2020 US Elections

Joe Biden is the president-elect of the United States

Joe Biden obtained more votes than any other candidate in US election history and is en route to becoming the 46th president of the United States.

After a nail-biting wait, the news has finally come: Joe Biden has been voted president of the United States, obtaining more than the 270 electoral votes needed to win the White House. Donald Trump’s presidency thus comes to a close and so does a chapter that has left its mark on US and world history as a new one begins – though the incumbent is likely to mount a significant challenge to this outcome. Biden has won the 59th presidential election, becoming the nation’s 46th president, one of the most influential leaders in the world, whose decisions will influence all of our futures. His running mate, Kamala Harris, has become the first Black woman to take on the role of Vice President.

Joe Biden’s future presidency, in his own words

Joe Biden and Kamala Harris
Joe Biden and Kamala Harris © Scott Olson/Getty Images

“I’m running as a proud Democrat, but I’ll govern as an American president. No red states, no blue states, just the United States. I promise you. I’ll work as hard for those who don’t support me as those who did”. This is the message Biden launched throughout his campaign. If early on he may have fallen somewhat flat for a perceived lack of energy, in his last speeches he’s come to assume the tone of a statesman, juxtaposing his calm and warm persona to Trump’s impetuous and arrogant demeanour.

The states won by the Democratic candidate 

Unsurprisingly, Biden triumphed on the West Coast, winning in California, Oregon, Washington State, Arizona, Colorado, New Mexico and Nevada, and by a slim margin in Pennsylvania. On the East Coast, he bagged the electoral votes of New York State, Maine, Vermont, New Hampshire, Massachusetts, Rhode Island, Connecticut, New Jersey, Maryland, Virginia and Delaware, the state he represented as senator from 1973 to 2009. He also conquered the District of Columbia (the official name of the capital Washington D.C.), as well as Minnesota, Illinois, Hawaii and key states like Wisconsin and Michigan.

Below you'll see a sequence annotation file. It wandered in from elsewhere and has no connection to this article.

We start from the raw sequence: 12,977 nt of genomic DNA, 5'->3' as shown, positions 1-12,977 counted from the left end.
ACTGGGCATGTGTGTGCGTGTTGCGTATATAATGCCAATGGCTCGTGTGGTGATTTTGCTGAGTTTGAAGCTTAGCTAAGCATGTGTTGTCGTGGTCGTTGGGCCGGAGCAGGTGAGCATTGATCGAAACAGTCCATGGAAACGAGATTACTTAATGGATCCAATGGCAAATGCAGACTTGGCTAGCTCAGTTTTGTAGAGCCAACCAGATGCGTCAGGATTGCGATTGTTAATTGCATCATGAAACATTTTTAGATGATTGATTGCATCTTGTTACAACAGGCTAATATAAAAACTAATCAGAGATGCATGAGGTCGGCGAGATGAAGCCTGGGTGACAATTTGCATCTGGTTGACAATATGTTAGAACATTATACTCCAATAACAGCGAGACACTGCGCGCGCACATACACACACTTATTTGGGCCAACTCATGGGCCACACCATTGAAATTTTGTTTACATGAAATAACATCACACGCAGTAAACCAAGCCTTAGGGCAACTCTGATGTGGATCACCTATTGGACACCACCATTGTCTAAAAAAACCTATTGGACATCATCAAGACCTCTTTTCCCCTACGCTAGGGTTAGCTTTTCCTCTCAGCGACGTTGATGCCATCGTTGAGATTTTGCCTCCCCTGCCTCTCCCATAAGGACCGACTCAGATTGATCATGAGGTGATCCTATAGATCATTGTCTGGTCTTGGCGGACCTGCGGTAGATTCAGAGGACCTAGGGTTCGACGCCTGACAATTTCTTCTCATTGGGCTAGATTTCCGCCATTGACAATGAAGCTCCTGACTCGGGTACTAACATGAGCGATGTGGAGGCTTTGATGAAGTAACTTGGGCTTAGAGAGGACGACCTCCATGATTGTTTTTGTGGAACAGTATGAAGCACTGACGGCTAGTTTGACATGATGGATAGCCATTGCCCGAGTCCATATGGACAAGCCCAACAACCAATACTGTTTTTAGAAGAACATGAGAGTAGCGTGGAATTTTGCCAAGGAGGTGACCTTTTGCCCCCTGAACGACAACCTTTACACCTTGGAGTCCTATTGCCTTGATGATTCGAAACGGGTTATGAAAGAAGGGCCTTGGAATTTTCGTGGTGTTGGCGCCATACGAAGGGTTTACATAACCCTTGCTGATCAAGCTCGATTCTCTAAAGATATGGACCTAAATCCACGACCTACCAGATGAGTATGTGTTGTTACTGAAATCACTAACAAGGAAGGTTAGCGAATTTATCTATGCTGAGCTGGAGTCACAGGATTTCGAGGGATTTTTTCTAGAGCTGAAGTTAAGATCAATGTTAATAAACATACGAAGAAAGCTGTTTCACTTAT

African Americans and young people chose Biden

At the national level, approximately 87 per cent of African Americans voted for Biden, according to exit polls, while only 12 per cent voted for Trump. This disparity was even more prominent among African American women, 91 per cent of whom voted for Biden. This data, reported by the Washington Post, is extremely significant in light of the protests that took the US by storm after the murder of George Floyd at the hands of a police officer.

black lives matter
A demonstration by Black Lives Matter protesters in Washington, D.C. © Chip Somodevilla/Getty Images

According to CNN, Trump received more votes this year than in 2016 from the Latino community, with a significant impact in some areas. In the state of Arizona, however, Hispanic-Americans voted for Biden two to one. The Democratic candidate was also the one favoured by younger voters, those under thirty, especially in the Midwest.

2020 US elections, Biden breaks records

Biden is the presidential candidate who has obtained the most votes in US history, over 74 million, breaking Barack Obama’s previous record of 69.5 million ballots in 2008. The winner of the 2020 elections won over half of the so-called “popular vote”: this doesn’t automatically lead to victory, which depends more on which states a candidate wins, but the Democrat succeeded on both fronts this time around. Biden’s huge popular vote count is also linked to the extremely high turnout: more than 160 million people voted, equivalent to 66.5 per cent of the voting population. This was the largest turnout since 1908, which goes to show how deeply the American public felt the importance of this election.

Congress split shows a country divided

The 2020 campaign was unlike any that came before it, occurring for the most part during a global pandemic that has affected the US more than any other country in the world, causing over 200,000 deaths. And the election was also unusual: marked by days of uncertainty, the race being too close to call, and with long hours spent “being patient” as journalists, analysts and the entire world held their breath. When the result finally arrived, everyone reemerged from those depths, with many drawing a sigh of relief. The incumbent president was definitely not among them, and even while results were still coming in he had already started suing states in an attempt to stop ballots from being counted. Trump made baseless claims of electoral “fraud”, casting doubt over the validity of mail-in ballots.

count every vote
Absentee voting is nothing new in the United States. This year, however, it has been the subject of intense debate © Nathan Howard/Getty Images